by Michael Blanding
The Omni Mount Washington is a grand historic hotel dating from the turn of the 20th century, majestically situated in the heart of New Hampshire’s White Mountains. The scenery is nothing short of gorgeous, with the 6,288-foot Mount Washington, New England’s highest mountain, visible from many of the rooms. The main hotel holds 200 guestrooms and suites under its red peaked roofs, along with plenty of rooms for the little ones to explore and stretch their legs — including seven separate drinking and dining locations, a wraparound verandah and a grand hall with fireplace. The hotel’s claim to fame is its history as the site of the 1944 International Monetary Conference that resulted in the Bretton Woods Accord that established the current system of global finance — budding history buffs with enjoy the plaques on many of the doors listing the dignitaries who stayed there, and an exhibit on the ground floor showing off souvenirs of the conference.
The 800,000 acres of the resort also contains two other lodgings — the Bretton Arms Inn, which is more intimate for couples and also has pet-friendly rooms, and The Lodge, which caters specifically to cross-country skiers in the winter. Attached to the resort is the acclaimed Bretton Woods Ski Area, the largest in New Hampshire, with 434 acres of ski and snowboard terrain, 101 trails and glades, four terrain parks and nine lifts. Its Nordic Center is one of the largest cross-country areas in the East, with an impressive network of trails. A Canopy Tour, inaugurated in 2009, is one of the largest of its kind in North America, with 10 zip lines — some up to 900 feet long — connecting platforms more than 50 feet off the ground. Open year-round, the tour takes more than three hours to complete, and includes explanations of the alpine environment by naturalist-guides. The rest of the resort is also open in warm-weather months, and offers a wide range of outdoor activities for the whole family, including horseback riding, golfing and fishing. Additionally, Omni Mount Washington Resort has recently debuted two new climbing activities – the outdoor West Wall Climb and the indoor Slopeside Climbing Wall – both suitable for climbers of all abilities and experience levels. The Polaris Ranger Mountain tour, also new, allows guests to explore the higher summits of Bretton Woods on a guided off-road adventure.
The resort has poured more than 50 million dollars into sprucing up all of the rooms and suites in a soothing palette of earth tones, refurbishing bathrooms and creating a new Presidential Wing with additional suites, a new cutting-edge spa and conference center. The resort further plans to restore its Donald golf course to its original glory.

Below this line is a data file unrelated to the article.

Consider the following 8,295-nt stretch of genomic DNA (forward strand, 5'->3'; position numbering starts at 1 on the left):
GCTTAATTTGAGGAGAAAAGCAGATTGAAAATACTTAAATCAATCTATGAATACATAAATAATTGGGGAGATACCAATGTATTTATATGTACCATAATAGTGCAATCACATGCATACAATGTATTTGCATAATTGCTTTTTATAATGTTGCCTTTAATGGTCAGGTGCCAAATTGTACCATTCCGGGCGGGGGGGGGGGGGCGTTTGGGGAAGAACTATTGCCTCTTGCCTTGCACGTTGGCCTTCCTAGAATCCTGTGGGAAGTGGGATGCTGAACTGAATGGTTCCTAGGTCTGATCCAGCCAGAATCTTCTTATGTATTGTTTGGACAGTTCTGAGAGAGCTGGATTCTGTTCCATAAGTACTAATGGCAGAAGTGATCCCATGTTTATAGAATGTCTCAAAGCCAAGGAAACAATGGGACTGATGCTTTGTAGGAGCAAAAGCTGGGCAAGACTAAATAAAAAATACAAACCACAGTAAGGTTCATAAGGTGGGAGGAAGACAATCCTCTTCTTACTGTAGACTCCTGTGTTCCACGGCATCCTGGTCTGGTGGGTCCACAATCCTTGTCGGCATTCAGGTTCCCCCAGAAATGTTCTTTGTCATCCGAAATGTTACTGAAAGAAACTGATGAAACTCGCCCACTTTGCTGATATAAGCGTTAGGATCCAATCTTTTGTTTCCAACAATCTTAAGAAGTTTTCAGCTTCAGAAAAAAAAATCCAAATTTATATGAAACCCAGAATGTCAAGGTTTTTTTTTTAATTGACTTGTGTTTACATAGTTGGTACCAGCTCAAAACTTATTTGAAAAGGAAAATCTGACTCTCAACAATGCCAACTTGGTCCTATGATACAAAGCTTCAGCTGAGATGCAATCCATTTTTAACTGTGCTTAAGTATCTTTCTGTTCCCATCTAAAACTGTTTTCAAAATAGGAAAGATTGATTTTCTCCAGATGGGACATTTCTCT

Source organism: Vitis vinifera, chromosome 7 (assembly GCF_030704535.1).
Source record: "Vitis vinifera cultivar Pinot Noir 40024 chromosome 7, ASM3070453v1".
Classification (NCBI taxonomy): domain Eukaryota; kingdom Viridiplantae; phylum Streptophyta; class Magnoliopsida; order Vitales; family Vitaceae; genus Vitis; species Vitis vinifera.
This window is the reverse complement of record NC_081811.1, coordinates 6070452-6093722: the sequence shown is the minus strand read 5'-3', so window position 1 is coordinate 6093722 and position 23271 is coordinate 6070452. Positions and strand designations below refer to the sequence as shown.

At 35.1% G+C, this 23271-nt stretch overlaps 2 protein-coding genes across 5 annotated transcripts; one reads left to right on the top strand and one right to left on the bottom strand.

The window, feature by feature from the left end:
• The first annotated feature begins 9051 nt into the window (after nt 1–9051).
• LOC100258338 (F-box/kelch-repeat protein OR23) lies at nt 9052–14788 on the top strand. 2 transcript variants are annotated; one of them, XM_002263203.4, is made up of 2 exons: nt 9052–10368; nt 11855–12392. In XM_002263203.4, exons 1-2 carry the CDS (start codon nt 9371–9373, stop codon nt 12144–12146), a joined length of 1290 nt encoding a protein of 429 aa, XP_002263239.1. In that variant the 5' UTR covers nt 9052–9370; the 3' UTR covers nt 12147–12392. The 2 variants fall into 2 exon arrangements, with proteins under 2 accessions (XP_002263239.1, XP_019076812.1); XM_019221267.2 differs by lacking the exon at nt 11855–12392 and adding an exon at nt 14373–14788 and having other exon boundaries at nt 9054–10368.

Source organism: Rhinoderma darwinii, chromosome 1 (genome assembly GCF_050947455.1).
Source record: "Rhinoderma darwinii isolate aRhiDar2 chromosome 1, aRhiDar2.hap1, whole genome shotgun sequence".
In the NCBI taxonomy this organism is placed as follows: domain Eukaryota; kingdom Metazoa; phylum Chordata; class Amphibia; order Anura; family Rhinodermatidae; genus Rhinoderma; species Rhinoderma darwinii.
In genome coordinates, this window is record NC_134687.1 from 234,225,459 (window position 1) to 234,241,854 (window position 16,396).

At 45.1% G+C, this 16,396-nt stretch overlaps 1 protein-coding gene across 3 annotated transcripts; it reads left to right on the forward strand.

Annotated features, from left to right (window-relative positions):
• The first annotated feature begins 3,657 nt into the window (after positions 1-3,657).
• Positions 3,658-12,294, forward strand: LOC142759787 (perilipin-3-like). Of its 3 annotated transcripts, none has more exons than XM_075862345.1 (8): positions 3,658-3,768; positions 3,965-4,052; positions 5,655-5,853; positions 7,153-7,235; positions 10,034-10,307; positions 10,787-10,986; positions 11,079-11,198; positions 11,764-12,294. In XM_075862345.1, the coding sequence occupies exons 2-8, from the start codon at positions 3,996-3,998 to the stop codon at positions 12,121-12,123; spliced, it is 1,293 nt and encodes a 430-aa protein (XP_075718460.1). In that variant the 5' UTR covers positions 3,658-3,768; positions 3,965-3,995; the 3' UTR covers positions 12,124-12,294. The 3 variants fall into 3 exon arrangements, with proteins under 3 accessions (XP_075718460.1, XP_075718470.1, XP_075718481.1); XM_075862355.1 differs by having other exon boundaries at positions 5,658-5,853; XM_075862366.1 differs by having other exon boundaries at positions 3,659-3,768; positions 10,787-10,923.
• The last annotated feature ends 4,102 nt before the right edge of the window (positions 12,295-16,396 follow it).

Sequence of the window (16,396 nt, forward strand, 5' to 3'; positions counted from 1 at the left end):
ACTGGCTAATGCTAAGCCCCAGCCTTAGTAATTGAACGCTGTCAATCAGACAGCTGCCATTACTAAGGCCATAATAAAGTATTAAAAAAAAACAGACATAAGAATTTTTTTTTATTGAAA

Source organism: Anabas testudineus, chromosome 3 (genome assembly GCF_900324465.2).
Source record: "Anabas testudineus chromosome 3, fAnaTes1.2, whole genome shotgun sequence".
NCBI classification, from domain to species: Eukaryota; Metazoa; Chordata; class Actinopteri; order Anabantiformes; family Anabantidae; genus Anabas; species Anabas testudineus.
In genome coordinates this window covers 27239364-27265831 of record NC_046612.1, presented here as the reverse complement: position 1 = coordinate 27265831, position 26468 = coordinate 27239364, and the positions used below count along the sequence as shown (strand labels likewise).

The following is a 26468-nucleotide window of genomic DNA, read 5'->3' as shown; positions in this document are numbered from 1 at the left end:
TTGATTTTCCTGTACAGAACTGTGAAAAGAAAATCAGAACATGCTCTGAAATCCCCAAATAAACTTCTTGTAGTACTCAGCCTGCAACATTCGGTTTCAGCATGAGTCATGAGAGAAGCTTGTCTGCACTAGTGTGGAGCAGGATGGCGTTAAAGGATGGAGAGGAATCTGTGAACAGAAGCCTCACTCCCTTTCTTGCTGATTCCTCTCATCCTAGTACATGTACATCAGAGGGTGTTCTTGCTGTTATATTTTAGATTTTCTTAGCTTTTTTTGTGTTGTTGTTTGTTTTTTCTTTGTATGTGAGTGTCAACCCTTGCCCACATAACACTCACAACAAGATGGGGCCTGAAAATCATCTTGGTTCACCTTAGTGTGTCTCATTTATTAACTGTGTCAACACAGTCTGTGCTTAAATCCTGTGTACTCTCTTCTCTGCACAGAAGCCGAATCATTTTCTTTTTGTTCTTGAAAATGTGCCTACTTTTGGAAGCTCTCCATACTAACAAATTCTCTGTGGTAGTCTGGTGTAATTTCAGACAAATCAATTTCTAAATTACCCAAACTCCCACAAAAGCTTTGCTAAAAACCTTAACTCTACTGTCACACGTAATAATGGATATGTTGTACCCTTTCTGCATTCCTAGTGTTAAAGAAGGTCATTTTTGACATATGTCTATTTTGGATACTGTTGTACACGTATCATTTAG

Learn more about Omni Hotels.
Our Editor Loves
- 434 acres of skiable terrain
- Kids program with changing themes nightly
- Optional meal plans available
- All Inclusive Rates
- Theme Park
- Children Programs
- Kids' Pool
- Meal Plan
- Onsite Dining
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Of the resorts' three lodgings, families are probably most comfortable in the main hotel, which is closest to the action and amenities. The Mount Washington Hotel includes a range of accommodations, including two levels of guestrooms, and three levels of suites. The family suite includes an additional room with pullout bed; the spacious "premier family suite" includes two additional bedrooms with twin beds, an additional half-bath and gas fireplace.
All rooms include DVDs, wireless Internet and bathtubs. Some of the family suites also have refrigerators; they are available in other rooms by request. The hotel is also renovating one of the largest family suites into a deluxe kids' suite with bunk beds, beanbag chairs, and arts and crafts area.
The Bretton Arms Inn is a bit more intimate, catering more to couples; however, it can be a good choice for families with pets, as it has several pet-friendly rooms. It is also close to the stables, making it convenient for families interested in equestrian activities or dog sledding.
The Lodge, meanwhile, is located at the Bretton Woods Ski Area, making it perfect for families who ski together or are looking to do a fair amount of hiking or mountain biking in the summer. Some of the rooms at the Lodge also have microwaves and coffee makers. It is also the best value option, with the lowest priced rooms, and has some of the resort's best views, with the grand hotel in the foreground and the Presidentials behind.